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Remote garbage collection - is it necessary?  RSS feed

 
David Duran
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I was reading this article http://www.javaworld.com/jw-09-2001/jw-0907-rmi.html on tips to accelerate RMI programming. In the section labeled RMI infrastructure settings, the author makes a comment that the forced RMI garbage collections were unnecessary.
Can anyone clue me in on how I can make that kind of assessment on our RMI application? I'd like to know if we can safely set the values of sun.rmi.dgc.client.gcInterval and sun.rmi.dgc.server.gcInterval to much higher values than the default value of 60s.
In simplest form- We have an activatable RMI server set whose clients are JSP pages. The JSP pages obtain remote references simply by calling the appropriate method in a separate Java class which lives in on the webserver and the object is returned.
For example, in the JSP page:
<%
RemoteServer rs = ServerFarm.getRemoteServer();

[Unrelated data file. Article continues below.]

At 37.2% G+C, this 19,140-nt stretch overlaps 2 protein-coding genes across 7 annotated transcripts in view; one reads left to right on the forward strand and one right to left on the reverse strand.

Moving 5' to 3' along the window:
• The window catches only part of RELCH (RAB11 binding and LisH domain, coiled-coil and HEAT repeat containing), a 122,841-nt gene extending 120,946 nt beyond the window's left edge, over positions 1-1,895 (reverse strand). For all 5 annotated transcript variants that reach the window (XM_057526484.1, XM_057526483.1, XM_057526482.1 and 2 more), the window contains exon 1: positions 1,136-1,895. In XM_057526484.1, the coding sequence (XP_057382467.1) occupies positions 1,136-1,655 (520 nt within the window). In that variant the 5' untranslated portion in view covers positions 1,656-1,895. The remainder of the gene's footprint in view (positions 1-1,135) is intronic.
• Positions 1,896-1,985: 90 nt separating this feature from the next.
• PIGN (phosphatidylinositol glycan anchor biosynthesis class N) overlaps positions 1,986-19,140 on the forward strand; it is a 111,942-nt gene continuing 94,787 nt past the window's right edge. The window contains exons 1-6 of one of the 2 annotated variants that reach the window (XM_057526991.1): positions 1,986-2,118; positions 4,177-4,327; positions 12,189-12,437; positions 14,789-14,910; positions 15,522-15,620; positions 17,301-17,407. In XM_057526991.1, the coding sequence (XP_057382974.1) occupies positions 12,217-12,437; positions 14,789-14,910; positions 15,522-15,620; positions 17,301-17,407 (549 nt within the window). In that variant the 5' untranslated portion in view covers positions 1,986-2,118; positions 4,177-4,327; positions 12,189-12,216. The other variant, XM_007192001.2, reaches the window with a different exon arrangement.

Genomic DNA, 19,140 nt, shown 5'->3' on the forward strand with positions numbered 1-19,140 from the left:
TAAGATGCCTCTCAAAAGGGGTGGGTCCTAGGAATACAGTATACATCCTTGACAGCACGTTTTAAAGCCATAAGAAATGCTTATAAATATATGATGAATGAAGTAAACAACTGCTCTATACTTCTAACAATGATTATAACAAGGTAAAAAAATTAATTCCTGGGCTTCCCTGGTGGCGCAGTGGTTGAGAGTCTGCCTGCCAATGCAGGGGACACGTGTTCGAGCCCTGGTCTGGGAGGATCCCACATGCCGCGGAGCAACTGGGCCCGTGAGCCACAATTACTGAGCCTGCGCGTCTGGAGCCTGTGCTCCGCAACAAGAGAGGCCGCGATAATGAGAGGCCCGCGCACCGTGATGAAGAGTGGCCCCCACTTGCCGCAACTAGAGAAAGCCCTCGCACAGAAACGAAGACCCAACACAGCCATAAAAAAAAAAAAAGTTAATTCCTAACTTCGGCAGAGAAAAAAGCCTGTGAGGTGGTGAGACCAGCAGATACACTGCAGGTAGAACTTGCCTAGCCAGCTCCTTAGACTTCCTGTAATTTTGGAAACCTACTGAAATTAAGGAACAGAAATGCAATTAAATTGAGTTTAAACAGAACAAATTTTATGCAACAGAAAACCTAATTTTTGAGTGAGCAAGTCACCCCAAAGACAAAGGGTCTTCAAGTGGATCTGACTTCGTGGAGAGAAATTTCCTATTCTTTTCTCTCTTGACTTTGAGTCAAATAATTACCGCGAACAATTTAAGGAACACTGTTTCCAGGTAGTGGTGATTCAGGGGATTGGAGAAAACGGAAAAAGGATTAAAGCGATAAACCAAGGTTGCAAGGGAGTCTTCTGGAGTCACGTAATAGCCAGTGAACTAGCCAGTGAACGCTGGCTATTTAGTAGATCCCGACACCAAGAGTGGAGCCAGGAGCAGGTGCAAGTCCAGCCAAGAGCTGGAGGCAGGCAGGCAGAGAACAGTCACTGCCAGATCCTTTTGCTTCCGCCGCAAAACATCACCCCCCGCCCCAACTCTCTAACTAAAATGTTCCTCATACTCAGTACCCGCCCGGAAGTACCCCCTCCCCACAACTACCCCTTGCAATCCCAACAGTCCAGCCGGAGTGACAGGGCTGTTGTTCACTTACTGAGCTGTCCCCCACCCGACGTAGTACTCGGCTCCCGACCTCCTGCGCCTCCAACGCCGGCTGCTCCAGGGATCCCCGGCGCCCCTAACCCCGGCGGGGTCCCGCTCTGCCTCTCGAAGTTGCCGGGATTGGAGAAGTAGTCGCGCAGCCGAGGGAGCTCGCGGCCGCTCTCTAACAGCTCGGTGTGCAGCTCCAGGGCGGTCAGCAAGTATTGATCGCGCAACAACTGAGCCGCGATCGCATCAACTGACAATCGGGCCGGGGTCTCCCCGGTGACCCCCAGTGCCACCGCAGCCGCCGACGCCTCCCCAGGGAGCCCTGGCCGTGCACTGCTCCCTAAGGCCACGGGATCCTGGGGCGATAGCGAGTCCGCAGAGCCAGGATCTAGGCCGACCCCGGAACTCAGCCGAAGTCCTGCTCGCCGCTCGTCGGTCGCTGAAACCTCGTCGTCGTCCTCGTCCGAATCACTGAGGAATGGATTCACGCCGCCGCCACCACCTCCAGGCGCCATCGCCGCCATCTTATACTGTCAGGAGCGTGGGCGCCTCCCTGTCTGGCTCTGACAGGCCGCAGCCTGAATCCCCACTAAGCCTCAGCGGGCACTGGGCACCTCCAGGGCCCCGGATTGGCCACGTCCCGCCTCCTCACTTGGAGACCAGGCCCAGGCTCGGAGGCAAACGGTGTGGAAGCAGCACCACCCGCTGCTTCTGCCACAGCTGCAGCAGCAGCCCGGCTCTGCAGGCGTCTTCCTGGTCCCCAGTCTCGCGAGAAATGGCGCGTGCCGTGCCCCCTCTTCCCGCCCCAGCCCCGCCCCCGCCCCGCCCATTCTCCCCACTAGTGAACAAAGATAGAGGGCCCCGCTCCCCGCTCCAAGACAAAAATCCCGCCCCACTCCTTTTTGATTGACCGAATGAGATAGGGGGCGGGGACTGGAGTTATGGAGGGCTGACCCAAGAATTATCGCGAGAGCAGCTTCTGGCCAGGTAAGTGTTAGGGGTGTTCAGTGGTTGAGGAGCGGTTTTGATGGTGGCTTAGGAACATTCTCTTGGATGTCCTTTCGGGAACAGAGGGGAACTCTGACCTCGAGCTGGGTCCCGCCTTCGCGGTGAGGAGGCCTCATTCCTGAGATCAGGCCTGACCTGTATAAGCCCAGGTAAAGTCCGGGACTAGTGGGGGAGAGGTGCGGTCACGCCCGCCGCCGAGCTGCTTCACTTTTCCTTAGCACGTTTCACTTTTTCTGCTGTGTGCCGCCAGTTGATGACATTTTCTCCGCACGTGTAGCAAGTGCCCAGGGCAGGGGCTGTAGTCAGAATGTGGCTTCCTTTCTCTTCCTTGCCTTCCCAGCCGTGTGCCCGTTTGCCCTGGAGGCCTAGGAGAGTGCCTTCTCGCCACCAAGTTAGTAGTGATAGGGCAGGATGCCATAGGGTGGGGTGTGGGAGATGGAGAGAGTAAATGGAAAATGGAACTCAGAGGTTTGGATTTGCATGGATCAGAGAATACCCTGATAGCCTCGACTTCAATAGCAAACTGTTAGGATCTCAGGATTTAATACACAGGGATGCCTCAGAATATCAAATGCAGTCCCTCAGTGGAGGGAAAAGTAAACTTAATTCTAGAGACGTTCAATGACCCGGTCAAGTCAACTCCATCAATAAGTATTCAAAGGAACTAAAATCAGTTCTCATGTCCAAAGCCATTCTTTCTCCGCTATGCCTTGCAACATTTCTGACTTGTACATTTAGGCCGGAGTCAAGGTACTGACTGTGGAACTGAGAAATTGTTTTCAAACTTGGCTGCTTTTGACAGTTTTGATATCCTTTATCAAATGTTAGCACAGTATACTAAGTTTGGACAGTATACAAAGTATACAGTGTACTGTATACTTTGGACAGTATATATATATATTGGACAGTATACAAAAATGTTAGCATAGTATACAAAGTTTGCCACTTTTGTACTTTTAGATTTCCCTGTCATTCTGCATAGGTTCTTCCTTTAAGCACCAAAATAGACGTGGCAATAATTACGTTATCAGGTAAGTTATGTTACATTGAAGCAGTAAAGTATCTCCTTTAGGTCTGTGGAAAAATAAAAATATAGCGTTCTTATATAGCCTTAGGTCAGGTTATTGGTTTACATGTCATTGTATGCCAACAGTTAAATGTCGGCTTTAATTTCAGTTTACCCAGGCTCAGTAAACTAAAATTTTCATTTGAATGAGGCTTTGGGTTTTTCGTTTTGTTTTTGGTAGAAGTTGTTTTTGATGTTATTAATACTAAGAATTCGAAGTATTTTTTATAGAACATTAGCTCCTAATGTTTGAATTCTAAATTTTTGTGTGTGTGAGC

ScoreServer ss = ServerFarm.getScoreServer();
// etc.
%>
 
Michael Ernest
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Netbeans IDE VI Editor
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What you'd want to do here is play with the values and watch memory consumption -- heap allocations, in particular -- as you increase the interval.
I would test this value at increments of 15 seconds, with a interval range spanning from 30 to 240 seconds. This should help you profile garbage collection that is probably too aggressive out to a value that may or may not be too liberal. In all trials, you'll want to measure heap consumption and the total run-time of your trial. What you'll expect is high performance overhead and more free heap space than you really need on the 30 second interval, and better performance but more heap consumption at the 240 second test.
If you see no difference worth measuring between these trials, then your application doesn't make sufficient demand on your memory/CPU resources to care, and so the benefit of any tuning work would be nominal.
 
It is sorta covered in the JavaRanch Style Guide.
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